They are few, but more and more. And they are tearing down another barrier. The soccer and basketball referees are another symbol of the unstoppable growth of Spanish women's sport. Today they are little more than an exception in a world of men in which their presence blows up some cave behavior, but those male chanting vanishes in the face of the recognition of a double merit: the difficulty of arbitration joins the way in a male universe.
No referee or assistant in the First Division of football. Only two assistants in Second. Six in Second B. And eight main referees and 20 line judges in Third. In total, among 1,317 members there are only 36 women, a minimum percentage of 2.7%. Even lower if only professional football (First and Second) is counted: 2 of 126, 1.6%. Of the global number of some 14,000 members in Spain who manage matches of all ages, 700 are women (5%), a figure that, although still scarce, has doubled in the last five years.
Pilar Landeira was the pioneer in the ACB between 1992 and 2004. Anna Cardús took over from 2002 to 2017. And today Esperanza Mendoza, 34, is the only referee in the elite of men's basketball. "It's part of a process," says Mendoza; "It was unthinkable before. Now there are more girls in lower categories and they will reach higher. But you do not have to force it or upgrade if they're not ready, just to cover a little. "
Mendoza claims to have felt "more observed" because she is a woman: "It seems that mistakes are more highlighted". She goes through a path that began Landeira, who recalls: "I opened a door for women to perform a function that was exclusive of men. The social moment was very different. Today society does not see a woman as a referee a rarity. It is accepted as normal. " But it's not always like this. In November, Guillem Boscana, president of Iberojet Palma, said: "It had never happened to me to have two women from three arbitrators. I think with a bit. They lost the papers a little. " This December, three women have called together for the first time in Liga Dia and Leb Oro. Another step in a daily struggle.
The case of basketball is similar. In ACB, there is only one woman with 32 judges (3.1%), Esperanza Mendoza. Among the referees of Group I, which can be designated for the Liga Dia, Leb Oro and Leb Plata (first female category and second and third male), 8 of 76 (10.5%).
"It is clear that we want more," says Marisa Villa, female referee responsible for the Technical Committee of Referees (CTA), which belongs to the Spanish Football Federation. "The number of referees is also proportional to the men and women who practice sports. We are satisfied, but it can be better, "he says. Villa knows very well what he is talking about. In 1995 he began a career as an arbitrator that in 2007 led him to achieve promotion to First as an assistant. An unprecedented achievement before and until now that however could not culminate: it did not pass the physical tests. "Women have a harder time reaching men's soccer, the effort must be greater", says Villa. FIFA sets a physical standard for all countries, but Spain raised it to this year with a few more screens, such as the field test: races in various directions, sprints and exercises with cones in a 50-meter square. "This is very difficult for a woman to climb more than Second B. Now is the challenge that we propose, to reach that category [Carolina Doménech la alcanzó en 2001]. Today we can not talk about reaching First. It's still a little utopia. "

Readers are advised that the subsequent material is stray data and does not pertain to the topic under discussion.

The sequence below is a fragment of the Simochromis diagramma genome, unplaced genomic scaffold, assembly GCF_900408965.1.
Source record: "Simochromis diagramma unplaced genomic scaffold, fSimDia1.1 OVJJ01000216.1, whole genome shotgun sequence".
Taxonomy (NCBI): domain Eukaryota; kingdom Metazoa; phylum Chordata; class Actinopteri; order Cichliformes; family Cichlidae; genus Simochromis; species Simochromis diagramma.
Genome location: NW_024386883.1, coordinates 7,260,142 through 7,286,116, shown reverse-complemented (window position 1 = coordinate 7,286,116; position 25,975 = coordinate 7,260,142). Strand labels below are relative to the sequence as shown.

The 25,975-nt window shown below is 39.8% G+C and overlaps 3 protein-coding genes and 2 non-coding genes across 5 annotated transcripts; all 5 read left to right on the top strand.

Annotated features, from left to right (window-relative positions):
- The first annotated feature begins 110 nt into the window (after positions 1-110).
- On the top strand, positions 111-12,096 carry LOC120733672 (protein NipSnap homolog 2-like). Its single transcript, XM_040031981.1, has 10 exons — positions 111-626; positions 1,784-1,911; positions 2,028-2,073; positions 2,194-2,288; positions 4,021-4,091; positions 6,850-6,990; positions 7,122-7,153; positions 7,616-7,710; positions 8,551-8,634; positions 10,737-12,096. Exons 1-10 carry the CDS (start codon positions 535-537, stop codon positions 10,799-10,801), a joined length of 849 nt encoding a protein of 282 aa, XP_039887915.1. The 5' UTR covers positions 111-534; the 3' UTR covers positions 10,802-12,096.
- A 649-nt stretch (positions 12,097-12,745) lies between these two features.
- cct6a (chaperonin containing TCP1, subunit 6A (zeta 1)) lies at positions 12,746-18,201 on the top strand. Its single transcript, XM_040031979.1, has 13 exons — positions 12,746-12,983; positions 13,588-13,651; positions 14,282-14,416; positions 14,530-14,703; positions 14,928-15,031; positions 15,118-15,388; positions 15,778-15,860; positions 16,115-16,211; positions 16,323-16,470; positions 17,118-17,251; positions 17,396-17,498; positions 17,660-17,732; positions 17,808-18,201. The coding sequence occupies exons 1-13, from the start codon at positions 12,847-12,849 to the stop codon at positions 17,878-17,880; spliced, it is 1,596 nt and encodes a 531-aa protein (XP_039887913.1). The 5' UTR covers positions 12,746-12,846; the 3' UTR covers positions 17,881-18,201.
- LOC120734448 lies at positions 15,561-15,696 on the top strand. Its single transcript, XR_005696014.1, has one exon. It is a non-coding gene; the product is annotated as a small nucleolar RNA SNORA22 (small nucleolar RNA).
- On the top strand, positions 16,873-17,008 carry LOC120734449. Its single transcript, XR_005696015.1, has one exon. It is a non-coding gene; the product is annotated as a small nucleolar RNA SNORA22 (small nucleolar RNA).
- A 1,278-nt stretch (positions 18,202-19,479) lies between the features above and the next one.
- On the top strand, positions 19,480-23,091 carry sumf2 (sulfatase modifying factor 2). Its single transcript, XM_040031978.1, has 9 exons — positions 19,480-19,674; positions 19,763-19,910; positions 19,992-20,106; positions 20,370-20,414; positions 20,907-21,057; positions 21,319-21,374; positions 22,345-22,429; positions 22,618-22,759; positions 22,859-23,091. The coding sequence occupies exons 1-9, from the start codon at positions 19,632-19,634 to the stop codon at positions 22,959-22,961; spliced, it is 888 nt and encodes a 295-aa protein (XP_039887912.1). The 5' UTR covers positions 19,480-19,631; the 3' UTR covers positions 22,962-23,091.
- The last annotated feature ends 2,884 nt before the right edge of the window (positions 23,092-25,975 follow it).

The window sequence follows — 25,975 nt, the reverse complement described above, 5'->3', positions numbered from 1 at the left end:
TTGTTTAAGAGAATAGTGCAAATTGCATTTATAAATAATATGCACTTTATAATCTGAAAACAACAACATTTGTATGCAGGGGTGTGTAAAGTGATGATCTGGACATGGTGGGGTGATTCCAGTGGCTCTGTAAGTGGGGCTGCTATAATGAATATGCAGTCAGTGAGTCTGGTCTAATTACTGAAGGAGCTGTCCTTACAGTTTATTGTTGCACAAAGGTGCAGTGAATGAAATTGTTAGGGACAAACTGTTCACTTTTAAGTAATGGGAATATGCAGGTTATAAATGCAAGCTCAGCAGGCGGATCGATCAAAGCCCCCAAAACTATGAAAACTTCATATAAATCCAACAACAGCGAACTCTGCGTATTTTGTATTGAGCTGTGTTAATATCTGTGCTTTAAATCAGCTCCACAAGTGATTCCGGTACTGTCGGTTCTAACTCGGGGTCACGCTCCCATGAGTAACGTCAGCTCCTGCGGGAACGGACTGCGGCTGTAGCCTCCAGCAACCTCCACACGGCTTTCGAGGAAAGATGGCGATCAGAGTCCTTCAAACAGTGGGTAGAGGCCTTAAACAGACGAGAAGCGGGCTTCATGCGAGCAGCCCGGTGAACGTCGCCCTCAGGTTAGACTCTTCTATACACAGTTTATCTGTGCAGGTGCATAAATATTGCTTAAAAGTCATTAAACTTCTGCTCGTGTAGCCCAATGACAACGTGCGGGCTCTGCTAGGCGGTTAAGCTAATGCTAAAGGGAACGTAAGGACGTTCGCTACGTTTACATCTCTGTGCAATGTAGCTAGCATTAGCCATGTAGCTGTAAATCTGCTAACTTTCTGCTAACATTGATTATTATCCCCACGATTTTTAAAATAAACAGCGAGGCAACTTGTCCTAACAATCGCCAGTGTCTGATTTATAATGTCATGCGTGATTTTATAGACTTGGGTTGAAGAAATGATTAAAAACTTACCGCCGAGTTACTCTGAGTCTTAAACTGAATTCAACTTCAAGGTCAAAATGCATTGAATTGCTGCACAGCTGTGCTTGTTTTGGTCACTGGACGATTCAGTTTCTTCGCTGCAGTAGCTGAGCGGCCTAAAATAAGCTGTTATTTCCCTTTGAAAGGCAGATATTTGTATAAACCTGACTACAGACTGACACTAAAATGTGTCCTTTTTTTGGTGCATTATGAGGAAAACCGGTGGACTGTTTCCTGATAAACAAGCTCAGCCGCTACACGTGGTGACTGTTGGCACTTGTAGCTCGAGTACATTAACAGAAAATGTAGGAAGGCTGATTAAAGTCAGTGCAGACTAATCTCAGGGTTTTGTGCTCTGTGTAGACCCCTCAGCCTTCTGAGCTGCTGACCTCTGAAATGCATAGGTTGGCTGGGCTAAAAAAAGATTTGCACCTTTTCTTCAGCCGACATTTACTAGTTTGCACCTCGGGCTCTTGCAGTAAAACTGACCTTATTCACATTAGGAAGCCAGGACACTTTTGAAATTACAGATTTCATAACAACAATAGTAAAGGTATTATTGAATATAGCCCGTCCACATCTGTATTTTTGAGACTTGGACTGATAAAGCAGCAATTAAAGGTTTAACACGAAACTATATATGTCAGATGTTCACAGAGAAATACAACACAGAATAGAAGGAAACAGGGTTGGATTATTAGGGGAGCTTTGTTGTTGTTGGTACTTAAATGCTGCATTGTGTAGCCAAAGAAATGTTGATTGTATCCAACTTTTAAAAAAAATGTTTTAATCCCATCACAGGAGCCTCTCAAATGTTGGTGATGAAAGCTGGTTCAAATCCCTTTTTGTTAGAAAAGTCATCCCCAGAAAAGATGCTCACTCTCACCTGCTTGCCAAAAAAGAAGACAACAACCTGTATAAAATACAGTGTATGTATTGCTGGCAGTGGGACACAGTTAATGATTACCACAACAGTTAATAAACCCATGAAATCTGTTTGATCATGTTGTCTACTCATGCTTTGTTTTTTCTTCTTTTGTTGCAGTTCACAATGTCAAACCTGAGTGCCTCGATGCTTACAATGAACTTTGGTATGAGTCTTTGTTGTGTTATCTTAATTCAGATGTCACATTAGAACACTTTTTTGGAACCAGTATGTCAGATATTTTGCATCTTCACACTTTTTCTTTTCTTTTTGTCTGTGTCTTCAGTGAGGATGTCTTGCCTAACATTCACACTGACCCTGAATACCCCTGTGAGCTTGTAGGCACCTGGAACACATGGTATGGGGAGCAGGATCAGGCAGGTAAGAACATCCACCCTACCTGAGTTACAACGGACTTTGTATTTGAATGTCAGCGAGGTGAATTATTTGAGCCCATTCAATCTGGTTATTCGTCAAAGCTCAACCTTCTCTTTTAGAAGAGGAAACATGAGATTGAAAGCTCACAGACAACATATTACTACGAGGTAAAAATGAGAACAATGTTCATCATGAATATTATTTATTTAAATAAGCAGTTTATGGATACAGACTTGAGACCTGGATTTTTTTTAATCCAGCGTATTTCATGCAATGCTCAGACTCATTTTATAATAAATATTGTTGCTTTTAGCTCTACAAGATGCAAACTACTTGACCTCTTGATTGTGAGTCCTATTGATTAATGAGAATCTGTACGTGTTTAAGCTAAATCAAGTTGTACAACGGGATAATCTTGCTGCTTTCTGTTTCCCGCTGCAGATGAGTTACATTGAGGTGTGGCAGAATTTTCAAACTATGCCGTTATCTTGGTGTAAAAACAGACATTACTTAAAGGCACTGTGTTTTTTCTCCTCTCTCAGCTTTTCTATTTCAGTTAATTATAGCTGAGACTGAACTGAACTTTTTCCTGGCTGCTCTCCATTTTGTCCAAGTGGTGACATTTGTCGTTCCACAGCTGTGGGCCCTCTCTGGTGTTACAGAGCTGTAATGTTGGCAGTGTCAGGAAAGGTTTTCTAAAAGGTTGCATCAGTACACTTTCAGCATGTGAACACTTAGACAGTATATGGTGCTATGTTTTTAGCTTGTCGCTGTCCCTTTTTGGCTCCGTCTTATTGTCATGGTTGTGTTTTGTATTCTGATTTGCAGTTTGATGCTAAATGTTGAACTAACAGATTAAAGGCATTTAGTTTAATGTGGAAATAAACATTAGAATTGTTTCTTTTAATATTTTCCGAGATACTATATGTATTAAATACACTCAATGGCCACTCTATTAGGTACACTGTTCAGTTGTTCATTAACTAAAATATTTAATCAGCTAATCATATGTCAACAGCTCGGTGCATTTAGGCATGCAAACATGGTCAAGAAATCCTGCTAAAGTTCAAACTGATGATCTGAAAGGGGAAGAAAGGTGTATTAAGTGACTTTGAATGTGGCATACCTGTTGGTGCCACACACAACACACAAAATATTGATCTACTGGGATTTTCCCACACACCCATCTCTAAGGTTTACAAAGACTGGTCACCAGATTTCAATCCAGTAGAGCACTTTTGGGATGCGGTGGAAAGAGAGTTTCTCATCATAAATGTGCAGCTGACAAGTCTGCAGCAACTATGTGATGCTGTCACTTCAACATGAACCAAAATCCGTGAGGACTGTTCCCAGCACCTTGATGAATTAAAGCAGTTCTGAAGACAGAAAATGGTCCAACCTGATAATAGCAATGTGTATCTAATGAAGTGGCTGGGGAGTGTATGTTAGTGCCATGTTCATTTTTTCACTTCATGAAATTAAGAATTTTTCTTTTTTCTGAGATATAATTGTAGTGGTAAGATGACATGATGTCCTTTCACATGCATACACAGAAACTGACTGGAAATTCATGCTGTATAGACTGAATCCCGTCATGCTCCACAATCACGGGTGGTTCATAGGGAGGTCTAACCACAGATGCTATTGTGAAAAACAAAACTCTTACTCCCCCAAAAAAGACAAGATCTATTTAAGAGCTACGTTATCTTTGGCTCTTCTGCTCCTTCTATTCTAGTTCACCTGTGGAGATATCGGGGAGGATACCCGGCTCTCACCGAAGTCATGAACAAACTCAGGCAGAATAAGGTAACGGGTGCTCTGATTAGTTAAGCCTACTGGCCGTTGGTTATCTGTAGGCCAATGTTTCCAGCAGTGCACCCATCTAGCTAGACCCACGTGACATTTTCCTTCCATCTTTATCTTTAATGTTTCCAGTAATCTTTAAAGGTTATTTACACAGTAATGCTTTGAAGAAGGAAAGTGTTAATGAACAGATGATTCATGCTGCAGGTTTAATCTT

The eight referees of Tercera also direct in Liga Iberdrola. In the women's competition they charge more per game, but accommodation and meals must be paid with the allowances. The difference with men's football is here an abyss, which separates the two tournaments in terms of impact and production of income, and that is also reflected in the footnotes of the players. An arbitrator in the first female category wins the same by meeting as a referee in Second B, 167 euros per appointment plus diets. A referee in the First Men bag 3,700 euros, 1,620 in Second. They hover in the elite 300,000 euros per year between fixed and parties; them, the 3,000. It is 100 times less.
On the grass, the referees agree in highlighting the respect of players and fans in most cases. "Total normality," says Ainara Acevedo, 27, who debuted in Tercera. The other side he lived in November in a match in Terrassa between San Cristobal and Llagostera. It was the first time in Catalonia that a male party of that category was run by three women. And … "Who brushes them from the team? Do you all do? ", They rebuked them from the stands, although Ainara did not hear anything:" It was a normal game. Compared with others, there was nothing. A lot of alarmism was created, the reality was not that. There were the typical protests and that's it. I'm sorry the minority stands out. In my career I have always received respect. People already internalize the normality of a woman being an arbitrator. Also, as the children see it at the base, they are already used to seeing a woman shouting. "
Being a referee means having hard skin. Also knows it Marta Huerta, of 28 years, international, six seasons in Third and professor. "In my beginnings, it was stranger to be a woman and to whistle. The delegates spoke with the small assistants as if they were the referees and it could not be me. The change has been brutal. In fact I think that being a woman has benefited me, because when you get to the First Women you can be international, and that a guy can not do it. "
The case of Bibiana Steinhaus, in the second German and fourth referee in Bundesliga, is far. "I find it hard to think that in 10 years there will be an arbitrator in First", says Antonio Gea, president of the Spanish Association of Arbitrators. But the progression is unstoppable. The old insult of 'Go scrubbing!' Every time it sounds less.